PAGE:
A sea-change in science citation? The Wikipedia Science conference.

The first conference devoted to scientific uses of Wikipedia has just finished; there was lots of fascinating stuff but here I concentrate on one report that I thought was especially interesting. To introduce it, I need first to introduce WikiData. This is part of the WikiMedia ecosystem, and one of the newest. The basic concept is really simple.

  1. It is a repository for data objects; 14,757,419 of them as I write this to be precise. These are called items, and each has an ID, prefaced with the letter Q. An example might be mauveine, which is Q421898.
  2. Any item can have one or more properties which can only be selected from a controlled list, of which there are around 3000. An example here might be an individual’s ORCID identifier, which is P496. ORCID is also an item, Q51044.
  3. As with Wikipedia itself, WikiData also has a set of community rules which contributors have to follow. One of the rules in Wikipedia (the COI or conflict of interest rule) which deprecates an interested party from making a significant contribution to any page. Items in Wikidata have a looser COI code; facts are basically facts rather than opinions, but their provenance still matters of course.

With the basic structure set out, I will now describe what I heard today.

  1. An item can be a citation (to the scientific published literature), of which there are currently around 76 million, although currently nothing like that number are currently in WikiData.
  2. One of the properties of a citation item is its DOI or digital object identifier (P356), which would nowadays be regarded as in effect mandatory. Citations can have other properties, which would be populated from CrossRef or DataCite such as metadata associated with e.g. the DOI itself; the journal, the authors, the date, etc. Citations from DataCite can in fact have far richer metadata than the usual, if you follow this link you can see an example of such data properties.
  3. But here is the new stuff. Citations as items can have more subtle properties. Thus a citation could be invoked with a property: A disagrees with B, where A and B are both items (or perhaps properties).

You can see from this that allowing a citation to have such properties can potentially revolutionise the way a scientific article can be constructed. When a citation is invoked, the context the authors wish that citation to have can be added. Contrast this with the context-free way in which articles currently cite other articles. And as with anything in WikiData, instances can be counted, the context in which instances occur can be identified and statistics accumulated.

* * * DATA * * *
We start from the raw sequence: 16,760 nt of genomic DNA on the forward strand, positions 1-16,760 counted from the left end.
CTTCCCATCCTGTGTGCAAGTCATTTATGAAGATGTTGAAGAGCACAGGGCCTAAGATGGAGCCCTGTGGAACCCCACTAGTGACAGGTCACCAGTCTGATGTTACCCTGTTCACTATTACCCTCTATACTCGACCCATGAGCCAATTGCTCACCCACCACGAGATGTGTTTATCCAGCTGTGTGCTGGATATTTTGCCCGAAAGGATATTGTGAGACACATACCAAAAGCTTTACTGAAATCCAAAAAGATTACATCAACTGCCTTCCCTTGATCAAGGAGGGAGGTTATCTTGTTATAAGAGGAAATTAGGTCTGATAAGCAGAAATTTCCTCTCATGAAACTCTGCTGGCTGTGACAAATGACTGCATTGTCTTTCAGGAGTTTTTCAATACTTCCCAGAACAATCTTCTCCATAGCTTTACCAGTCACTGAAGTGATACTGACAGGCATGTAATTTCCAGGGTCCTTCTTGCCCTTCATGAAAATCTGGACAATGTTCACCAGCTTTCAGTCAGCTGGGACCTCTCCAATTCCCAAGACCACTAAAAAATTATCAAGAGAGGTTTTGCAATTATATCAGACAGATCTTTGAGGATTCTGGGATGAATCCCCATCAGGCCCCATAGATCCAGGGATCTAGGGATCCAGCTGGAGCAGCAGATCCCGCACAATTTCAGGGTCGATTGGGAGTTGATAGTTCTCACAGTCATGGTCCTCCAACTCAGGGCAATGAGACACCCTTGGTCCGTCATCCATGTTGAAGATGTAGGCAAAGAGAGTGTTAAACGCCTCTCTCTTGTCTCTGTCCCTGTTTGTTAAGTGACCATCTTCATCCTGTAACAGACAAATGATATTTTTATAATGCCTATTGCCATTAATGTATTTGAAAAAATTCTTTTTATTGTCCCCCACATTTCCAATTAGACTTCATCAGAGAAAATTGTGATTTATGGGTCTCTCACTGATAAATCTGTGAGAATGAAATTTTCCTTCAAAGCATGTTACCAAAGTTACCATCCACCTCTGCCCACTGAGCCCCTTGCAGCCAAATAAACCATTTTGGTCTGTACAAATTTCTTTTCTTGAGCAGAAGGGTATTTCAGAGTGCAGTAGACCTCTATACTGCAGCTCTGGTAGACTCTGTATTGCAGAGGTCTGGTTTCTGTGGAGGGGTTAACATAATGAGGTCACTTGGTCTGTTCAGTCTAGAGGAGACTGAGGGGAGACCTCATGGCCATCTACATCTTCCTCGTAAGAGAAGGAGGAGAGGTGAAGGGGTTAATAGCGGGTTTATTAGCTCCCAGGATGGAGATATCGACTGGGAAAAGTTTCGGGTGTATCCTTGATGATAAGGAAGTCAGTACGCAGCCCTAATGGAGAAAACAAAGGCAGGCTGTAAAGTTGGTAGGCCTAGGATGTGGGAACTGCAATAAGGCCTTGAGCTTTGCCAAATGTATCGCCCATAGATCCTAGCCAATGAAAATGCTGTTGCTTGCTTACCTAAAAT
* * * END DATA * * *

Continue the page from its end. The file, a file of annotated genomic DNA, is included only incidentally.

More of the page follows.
The way it might work is not so much that any interested reader (a human) would browse through WikiData. Instead it is something that a machine (software) might invoke. In Wikipedia for example, one can transclude or subsume into the article an item from Wikidata. This could be a citation, which you could transclude with one or more associated properties. In chemistry at the moment, the most prominent objects that are constructed from such Wikidata transclusions are ChemBoxes, or tables of properties of molecules as items (Q52426). This is done dynamically at the time of reading the Wikipedia article and so you can imagine that such transclusions can respond as the values of properties are updated/corrected/extended. Unfortunately I do not (yet) know of a good example of all of this which can be linked to here. If any do come to light, I will try to remember to add them here.

As often happens, the concepts above are not entirely new; many were already present in a variation of the Wiki called the Semantic MediaWiki and experiments in chemistry were tried as early as 2007.‡ But WikiData is far easier to use and in symbiosis with a conventional Wiki it might just start to fly now.

The implications of all of this for the way in which a scientific article might work are deep from many different perspectives. I do wonder whether all this data-rich context in which a scientific article or narrative might be couched will be welcomed by either publishers or indeed authors. Perhaps the emotions that humans have but which machines do not will in fact dominate. But it does appear to have the potential for a sea-change in how scientists exchange information.

The number of itemised molecules recently reached 100 million, and there are a few thousand (>? <?) well defined properties that can be associated with molecules. So the whole of known molecular chemistry is actually not that different in scale from the current Wikidata.

Semantic wiki as a model for an intelligent chemistry journal, Rzepa, Henry S. Abstracts of Papers, 233rd ACS National Meeting, Chicago, IL, United States, March 25-29, 2007, CINF-053. Abstract and talk.


One Response to “A sea-change in science citation? The Wikipedia Science conference.”

  1. ana lobo says:

    Many thanks. Enjoyed it very much and will be waiting for more…

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